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Turkish crime boss admits of supplying weapons to jihadists

Oped

Turkish crime boss admits of supplying weapons to jihadists

A Turkish crime boss who has been making scandalous allegations about the relationship between state actors and the mafia has claimed that a paramilitary group established by a former aide of the Turkish president sent weapons to the al-Qaeda-linked al-Nusra Front in Syria in 2015.

In his eighth video posted on YouTube on Sunday, Sedat Peker, the head of one of Turkey’s most powerful crime groups who was once a staunch supporter of President Recep Tayyip Erdoğan, said the weapons to the radical al-Nusra group were sent in 2015 by SADAT International Defense Consultancy, a paramilitary organization established by Adnan Tanrıverdi, a former aide to Erdoğan.

Peker has since early May been setting the country’s political agenda through videos he posts on YouTube, with each watched by millions of people immediately after their release. His eighth video has so far been watched by more than 10 million people.

Trucks that allegedly belonged to Turkey’s National Intelligence Organization (MİT) which were carrying weapons to jihadists in Syria were caught near border in 2014, sparking a political firestorm in Turkey about the role of the Turkish spy agency in arming rebel factions in Syria.

Turkey’s ruling Justice and Development Party (AKP) and then-Prime Minister Erdoğan strongly denied the claims, saying the trucks were carrying humanitarian aid to Turkmens in northern Syria.

In his latest video, Peker said following the stopping of the MİT trucks in 2014, his organization decided to send military equipment, including drones, to Turkmen rebels in Syria’s Bayırbucak region in an attempt to encourage them. He said he talked to an unnamed AKP deputy about his intention and that this deputy sought permission from Turkish authorities for Peker’s organization to send aid to the Turkmens.

The mafia leader said other trucks arranged by SADAT were also added to trucks operating under his name to be sent to the Turkmens but that he later realized they were being sent to al-Nusra jihadists and were loaded with weapons.

“We knew they were carrying weapons, we’re not children…. A group within SADAT organized this,” said Peker.

The radical Syrian group is designated as a terrorist organization by Turkey, the United States and other countries. The group currently operates under the name of Hayat Tahrir al-Sham.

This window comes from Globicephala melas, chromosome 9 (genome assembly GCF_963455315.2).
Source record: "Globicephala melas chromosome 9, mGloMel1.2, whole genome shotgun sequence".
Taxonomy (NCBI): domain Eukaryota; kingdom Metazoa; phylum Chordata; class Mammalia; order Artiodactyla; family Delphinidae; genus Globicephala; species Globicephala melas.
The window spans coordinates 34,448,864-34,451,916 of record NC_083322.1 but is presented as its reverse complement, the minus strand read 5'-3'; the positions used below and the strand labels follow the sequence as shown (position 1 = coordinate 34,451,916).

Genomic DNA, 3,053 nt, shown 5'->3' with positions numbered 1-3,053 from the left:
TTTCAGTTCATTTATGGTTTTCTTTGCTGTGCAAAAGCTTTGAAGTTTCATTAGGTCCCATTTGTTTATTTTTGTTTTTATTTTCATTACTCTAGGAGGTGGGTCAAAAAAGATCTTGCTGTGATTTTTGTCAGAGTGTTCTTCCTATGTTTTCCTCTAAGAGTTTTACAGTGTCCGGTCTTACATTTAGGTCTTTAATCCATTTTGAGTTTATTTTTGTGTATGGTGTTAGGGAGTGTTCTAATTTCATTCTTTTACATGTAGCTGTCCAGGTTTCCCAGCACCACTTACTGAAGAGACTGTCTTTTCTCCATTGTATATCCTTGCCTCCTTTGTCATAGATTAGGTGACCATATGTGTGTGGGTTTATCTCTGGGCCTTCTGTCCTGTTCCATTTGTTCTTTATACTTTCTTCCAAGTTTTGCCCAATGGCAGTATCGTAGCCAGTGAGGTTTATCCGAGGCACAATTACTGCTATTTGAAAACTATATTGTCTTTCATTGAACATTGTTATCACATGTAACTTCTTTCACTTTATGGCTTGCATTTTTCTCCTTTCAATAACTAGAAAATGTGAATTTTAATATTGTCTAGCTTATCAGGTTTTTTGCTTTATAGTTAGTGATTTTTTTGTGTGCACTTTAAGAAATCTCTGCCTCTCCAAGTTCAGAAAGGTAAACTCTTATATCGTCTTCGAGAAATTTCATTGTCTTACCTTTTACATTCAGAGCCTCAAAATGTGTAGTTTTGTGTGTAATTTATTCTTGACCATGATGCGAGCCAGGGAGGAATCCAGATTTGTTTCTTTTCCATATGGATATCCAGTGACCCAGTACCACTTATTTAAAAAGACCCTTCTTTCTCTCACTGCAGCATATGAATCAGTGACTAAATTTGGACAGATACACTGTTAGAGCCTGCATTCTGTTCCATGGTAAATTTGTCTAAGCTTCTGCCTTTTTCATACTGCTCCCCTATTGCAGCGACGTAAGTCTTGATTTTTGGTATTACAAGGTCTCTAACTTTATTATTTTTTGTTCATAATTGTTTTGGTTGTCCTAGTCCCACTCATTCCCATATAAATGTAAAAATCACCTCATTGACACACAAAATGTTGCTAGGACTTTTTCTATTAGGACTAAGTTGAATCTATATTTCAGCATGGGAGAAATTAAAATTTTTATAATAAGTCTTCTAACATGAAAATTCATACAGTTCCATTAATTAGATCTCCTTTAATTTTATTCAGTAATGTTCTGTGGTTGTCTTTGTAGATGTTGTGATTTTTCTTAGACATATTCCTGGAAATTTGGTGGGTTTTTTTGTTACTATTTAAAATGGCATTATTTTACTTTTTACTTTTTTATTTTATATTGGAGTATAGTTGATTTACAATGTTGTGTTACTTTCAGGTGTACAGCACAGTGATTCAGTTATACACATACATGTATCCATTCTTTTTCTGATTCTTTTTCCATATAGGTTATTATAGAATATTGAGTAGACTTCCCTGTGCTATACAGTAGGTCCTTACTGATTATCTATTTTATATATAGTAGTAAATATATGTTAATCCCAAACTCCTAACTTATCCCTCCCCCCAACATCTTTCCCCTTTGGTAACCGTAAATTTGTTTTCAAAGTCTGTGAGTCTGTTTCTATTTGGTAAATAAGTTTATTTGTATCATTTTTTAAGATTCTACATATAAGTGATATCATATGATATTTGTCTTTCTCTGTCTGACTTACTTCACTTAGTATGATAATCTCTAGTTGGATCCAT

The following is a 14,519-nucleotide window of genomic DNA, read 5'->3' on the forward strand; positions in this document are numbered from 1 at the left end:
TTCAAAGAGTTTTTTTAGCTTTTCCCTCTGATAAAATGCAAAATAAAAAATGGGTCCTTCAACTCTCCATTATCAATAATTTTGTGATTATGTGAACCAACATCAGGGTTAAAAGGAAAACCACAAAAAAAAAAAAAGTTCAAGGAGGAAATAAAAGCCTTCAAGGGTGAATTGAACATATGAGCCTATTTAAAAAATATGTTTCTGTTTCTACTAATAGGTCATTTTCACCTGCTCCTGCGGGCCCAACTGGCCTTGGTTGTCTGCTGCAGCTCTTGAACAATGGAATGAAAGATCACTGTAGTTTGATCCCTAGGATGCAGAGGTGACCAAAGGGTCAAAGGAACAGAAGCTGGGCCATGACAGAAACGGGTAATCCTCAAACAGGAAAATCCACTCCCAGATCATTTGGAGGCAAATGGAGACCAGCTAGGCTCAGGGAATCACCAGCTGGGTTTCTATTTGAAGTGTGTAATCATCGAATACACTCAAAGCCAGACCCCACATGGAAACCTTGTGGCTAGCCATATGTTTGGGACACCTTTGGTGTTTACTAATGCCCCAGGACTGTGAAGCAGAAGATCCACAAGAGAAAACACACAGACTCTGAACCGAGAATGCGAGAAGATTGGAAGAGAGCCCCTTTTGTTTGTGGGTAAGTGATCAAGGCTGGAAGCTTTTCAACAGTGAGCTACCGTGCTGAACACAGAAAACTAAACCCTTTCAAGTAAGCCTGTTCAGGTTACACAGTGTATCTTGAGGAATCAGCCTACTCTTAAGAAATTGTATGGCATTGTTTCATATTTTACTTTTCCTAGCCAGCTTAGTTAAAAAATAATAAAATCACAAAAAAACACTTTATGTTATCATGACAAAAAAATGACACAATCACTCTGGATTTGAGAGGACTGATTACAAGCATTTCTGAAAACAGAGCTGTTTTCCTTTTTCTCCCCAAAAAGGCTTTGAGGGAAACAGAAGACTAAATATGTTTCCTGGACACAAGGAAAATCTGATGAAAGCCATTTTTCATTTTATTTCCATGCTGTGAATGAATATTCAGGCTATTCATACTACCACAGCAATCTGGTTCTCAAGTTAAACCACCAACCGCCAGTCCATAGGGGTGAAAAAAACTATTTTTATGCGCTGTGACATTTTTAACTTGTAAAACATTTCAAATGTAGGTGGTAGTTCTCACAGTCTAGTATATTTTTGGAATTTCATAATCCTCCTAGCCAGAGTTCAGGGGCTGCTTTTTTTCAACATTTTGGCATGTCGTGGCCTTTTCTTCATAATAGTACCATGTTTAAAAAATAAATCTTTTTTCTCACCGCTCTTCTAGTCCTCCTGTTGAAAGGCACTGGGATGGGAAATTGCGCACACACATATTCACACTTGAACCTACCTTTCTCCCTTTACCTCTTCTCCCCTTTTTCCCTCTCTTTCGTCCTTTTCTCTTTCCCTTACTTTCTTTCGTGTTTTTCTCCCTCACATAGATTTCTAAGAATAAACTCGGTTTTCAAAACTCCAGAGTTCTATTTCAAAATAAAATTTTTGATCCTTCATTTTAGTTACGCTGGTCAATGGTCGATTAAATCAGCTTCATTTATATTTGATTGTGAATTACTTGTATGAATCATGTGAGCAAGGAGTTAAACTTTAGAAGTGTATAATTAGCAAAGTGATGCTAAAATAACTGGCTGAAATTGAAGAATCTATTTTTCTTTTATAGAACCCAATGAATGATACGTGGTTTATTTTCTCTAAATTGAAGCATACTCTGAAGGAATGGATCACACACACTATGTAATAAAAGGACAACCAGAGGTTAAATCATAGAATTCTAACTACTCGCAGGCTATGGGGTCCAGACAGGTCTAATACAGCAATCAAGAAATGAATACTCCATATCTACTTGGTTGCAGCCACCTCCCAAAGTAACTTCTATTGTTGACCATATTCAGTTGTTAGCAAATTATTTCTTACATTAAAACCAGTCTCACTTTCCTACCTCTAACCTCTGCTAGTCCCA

SADAT was founded in 2012 by 23 retired military officers to provide consultancy and training in the field of defense. According to the organization’s founding documents, its mission is to make the Islamic world self-sufficient in terms of military power. Retired general Tanrıverdi said SADAT was set up at the request of officials from Erdoğan’s government.

SADAT, meanwhile, released a statement on Sunday denying Peker’s claim that the group sent weapons to al-Nusra in Syria. The group said it has no links to any terrorist groups, claiming that Peker actually confessed to his own crime of sending weapons to radical groups in his statements.

Following the mafia boss’s revelation, Can Dündar, a Turkish journalist who along with fellow journalist Erdem Gül stood trial for reporting in May 2015 on the MİT trucks that allegedly carried weapons to the jihadist groups in Syria and was sentenced to 27 years on various charges including espionage, made a statement saying that Peker’s claims confirmed the authenticity of his report, which was published in the Cumhuriyet daily.

He said the prosecutors and military officers who were prosecuted and given lengthy jail sentences for stopping the MİT trucks as well as the journalists who reported on these trucks like him were paying a price for uncovering the truth behind the MİT trucks.

Dündar fled Turkey in 2016 to avoid a crackdown on journalists critical of the government and has been living in exile in Germany ever since.

Courtesy Turkish Minutes

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